Very good point. All those things people win on prize shows are taxable as regular income. Some people have to sell the prizes because they need money to pay the taxes. IIremember tax law, the only prizes that are not taxable are those that one does nothing to win. If you do anything to enter, prize winnings are taxable. Things like Nobel and Pulitzer prizes are not taxable because even though you had to do something, you did not do them to win the prize. Someone else nominates the potential winners.
If they wanted to just give you the money, a personal gift can be 5000 dollars a year from a person to each and every member of your family. But I don't know what corporations can give.
Rember that in the Millionaire, John Beresford Tipton gave a million dollars but that was after Mr. Tipton paid gift taxex on the total amount, and the difference was a million.
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There are somewhere between 75 million and 150 million homes in the USA, and iiuc they do 24 or 28 homes a year. So that makes your odds better than winning the multi-state Lotto. But like they say, you have to play to win. So you probably have to do something to get noticed.
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<snip>
I also noticed that these homes are in rural areas. I would love

As one poster commented, those who like to so quality work on their own homes wouldn't have these clowns paint their mailbox let alone remodel a room. THey frequently fail to prime, fail to remove electrical outlet covers, drive nails or screws into a wall without the proper anchor or toggle bolt. I can only imagine how long it takes for some of that junk to begin to fall.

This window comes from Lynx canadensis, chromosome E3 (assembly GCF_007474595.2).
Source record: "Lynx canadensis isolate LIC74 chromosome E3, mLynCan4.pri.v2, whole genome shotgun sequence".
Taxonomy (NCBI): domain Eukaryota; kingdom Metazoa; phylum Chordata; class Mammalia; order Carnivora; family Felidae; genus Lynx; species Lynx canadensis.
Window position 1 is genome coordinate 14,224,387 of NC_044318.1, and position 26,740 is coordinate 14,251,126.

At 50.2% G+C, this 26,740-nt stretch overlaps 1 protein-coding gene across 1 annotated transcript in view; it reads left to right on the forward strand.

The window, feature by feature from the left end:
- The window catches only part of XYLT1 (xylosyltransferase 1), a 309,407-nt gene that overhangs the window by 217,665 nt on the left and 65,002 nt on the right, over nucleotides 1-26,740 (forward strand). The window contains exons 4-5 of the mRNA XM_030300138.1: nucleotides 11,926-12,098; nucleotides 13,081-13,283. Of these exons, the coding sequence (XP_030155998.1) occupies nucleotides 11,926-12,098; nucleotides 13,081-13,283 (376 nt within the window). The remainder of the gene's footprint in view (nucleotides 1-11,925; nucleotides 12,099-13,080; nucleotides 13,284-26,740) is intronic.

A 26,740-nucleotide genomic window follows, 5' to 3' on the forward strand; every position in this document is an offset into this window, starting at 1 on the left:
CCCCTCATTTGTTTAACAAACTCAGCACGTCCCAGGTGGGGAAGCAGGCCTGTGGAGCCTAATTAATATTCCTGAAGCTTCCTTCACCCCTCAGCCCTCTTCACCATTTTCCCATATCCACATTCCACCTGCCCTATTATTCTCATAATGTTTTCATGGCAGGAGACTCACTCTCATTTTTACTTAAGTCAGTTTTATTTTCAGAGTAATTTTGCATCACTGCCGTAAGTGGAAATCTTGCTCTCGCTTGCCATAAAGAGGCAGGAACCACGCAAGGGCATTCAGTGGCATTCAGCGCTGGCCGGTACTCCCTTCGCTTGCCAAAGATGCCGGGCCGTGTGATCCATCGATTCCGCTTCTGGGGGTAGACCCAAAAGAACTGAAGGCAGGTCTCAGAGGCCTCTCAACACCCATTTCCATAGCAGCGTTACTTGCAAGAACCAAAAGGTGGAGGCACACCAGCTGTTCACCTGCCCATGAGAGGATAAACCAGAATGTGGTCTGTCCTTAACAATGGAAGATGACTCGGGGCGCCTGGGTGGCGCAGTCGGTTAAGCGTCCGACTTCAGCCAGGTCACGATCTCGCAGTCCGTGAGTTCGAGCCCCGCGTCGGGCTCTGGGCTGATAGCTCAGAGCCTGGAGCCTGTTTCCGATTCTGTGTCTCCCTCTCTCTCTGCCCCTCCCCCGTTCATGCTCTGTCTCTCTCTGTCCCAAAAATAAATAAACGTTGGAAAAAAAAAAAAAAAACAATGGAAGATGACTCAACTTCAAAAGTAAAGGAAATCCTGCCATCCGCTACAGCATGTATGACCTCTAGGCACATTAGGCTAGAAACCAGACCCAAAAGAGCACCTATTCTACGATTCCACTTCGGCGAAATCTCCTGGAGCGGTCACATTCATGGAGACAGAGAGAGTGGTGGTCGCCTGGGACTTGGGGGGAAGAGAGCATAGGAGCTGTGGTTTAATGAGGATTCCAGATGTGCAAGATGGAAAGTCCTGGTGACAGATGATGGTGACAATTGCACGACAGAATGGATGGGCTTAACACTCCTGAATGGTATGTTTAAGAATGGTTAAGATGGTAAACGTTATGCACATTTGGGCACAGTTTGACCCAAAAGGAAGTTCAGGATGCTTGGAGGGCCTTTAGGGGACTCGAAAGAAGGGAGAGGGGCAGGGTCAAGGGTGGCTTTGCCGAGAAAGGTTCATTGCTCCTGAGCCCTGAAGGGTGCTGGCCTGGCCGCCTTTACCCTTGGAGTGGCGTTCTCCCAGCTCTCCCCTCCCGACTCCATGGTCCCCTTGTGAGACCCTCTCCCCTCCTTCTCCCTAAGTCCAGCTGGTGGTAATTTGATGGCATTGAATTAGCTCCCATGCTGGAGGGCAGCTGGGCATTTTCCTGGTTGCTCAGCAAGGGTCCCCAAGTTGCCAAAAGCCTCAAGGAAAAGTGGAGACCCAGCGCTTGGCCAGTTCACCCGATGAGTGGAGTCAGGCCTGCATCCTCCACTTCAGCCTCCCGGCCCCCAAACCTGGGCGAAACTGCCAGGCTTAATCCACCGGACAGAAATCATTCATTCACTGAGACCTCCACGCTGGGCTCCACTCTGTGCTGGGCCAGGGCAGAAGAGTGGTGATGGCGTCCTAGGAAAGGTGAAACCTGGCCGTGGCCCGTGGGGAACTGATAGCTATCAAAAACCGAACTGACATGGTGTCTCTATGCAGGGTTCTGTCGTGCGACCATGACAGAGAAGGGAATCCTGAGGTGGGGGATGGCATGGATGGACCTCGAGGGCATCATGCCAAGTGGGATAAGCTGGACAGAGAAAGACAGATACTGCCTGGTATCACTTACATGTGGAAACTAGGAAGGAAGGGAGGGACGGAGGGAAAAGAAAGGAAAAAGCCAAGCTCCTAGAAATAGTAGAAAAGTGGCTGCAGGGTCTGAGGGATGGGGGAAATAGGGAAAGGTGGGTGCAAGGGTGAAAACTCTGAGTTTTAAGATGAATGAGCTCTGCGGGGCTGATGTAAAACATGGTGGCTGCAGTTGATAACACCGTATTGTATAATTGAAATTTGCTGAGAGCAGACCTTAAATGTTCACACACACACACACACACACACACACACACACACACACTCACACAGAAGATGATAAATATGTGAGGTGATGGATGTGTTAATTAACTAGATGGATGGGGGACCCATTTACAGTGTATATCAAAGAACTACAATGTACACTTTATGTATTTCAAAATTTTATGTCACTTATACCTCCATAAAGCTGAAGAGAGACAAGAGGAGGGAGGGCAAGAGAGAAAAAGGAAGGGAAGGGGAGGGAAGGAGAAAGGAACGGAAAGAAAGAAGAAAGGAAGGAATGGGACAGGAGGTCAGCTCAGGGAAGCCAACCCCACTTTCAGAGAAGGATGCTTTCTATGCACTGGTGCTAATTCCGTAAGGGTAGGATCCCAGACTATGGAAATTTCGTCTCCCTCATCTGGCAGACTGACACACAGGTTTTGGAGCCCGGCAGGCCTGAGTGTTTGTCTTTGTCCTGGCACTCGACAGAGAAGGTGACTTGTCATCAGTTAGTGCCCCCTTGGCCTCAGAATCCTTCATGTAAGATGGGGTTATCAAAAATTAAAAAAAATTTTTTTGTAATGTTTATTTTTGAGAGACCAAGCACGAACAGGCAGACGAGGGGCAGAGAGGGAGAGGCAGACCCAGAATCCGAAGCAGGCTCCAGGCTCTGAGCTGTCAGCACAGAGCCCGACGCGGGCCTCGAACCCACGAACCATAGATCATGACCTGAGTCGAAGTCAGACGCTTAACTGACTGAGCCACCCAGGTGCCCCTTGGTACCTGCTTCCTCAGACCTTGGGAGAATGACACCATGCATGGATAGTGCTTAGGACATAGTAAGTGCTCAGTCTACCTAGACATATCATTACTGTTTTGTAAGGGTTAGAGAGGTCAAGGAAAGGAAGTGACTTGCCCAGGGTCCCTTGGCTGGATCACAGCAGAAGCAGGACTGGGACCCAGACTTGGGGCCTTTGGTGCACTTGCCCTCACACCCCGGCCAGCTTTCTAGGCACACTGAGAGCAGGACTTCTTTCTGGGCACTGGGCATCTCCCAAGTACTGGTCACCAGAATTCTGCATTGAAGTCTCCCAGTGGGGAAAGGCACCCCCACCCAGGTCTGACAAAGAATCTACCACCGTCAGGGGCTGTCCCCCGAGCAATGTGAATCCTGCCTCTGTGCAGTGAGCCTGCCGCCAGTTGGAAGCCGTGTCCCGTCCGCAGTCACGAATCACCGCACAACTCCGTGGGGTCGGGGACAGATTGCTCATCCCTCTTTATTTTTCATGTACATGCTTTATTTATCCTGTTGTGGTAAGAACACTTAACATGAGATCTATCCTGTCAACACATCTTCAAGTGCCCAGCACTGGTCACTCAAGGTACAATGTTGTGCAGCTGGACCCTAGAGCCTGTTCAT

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C & E wrote:

I noticed the same thing. On camera the job may look somewhat OK, but I'm sure that if you got up close to inspect, you'd see all the defects that the cameras don't reveal. Paint "spray" from the roller all over the floor, trim that's been painted over with the wall color, bad edging for the ceiling, tiles that aren't flush and centered, shelves that aren't level, dust / scotch tape / bumps on the wall that have been painted over, etc. They never prep up the walls before a paint job (cleaning, TSP, puttying, sanding, priming). Just slap on the layer of paint and not even let it dry overnight before applying a 2nd layer. I did that once to a room (my first time painting - I didn't know any better) and within a year I had so many small "nicks" on the wall where a watch, fingernail, or bracelet had scraped off a patch of new paint and revealed the previous color of paint, that I had to manually scrape everything off (huge pain in the ***) and redo the entire job properly.
Now, I realize that these shows are there just to get people to say "Hey, we should do this too!" and run out to Home Depot (their sponsors) to buy the material, but I really wish that they showed people how to do the job properly. My concern with buying my next house is that it'll have been renovated by people who were inspired by these TV shows, and that they'll have installed ceramic tile on top of a new subfloor on top of carpet on top of old hardwood floors :)
Then there are shows such as "Flip This House" that exaggerate the resale value of every home improvement job. The one that sticks out the most to me was when they installed $10,000 of handrails, and claimed that it brought in $30,000 of value. Or bringing in $5,000 of new appliances, and saying that it increases the house value by $10,000. Really? Wow, if that's the case, next time I go shopping for appliances I'll buy the most expensive ones that they have. Install a $4,000 fridge with a built-in TV, and get $8,000 back when I sell my house. On that show they claim a 150% to 300% return on investment on nearly every job that they do. I'm waiting for the episode where they'll install a swimming pool and claim that it increases the house value by 200% of the job's cost.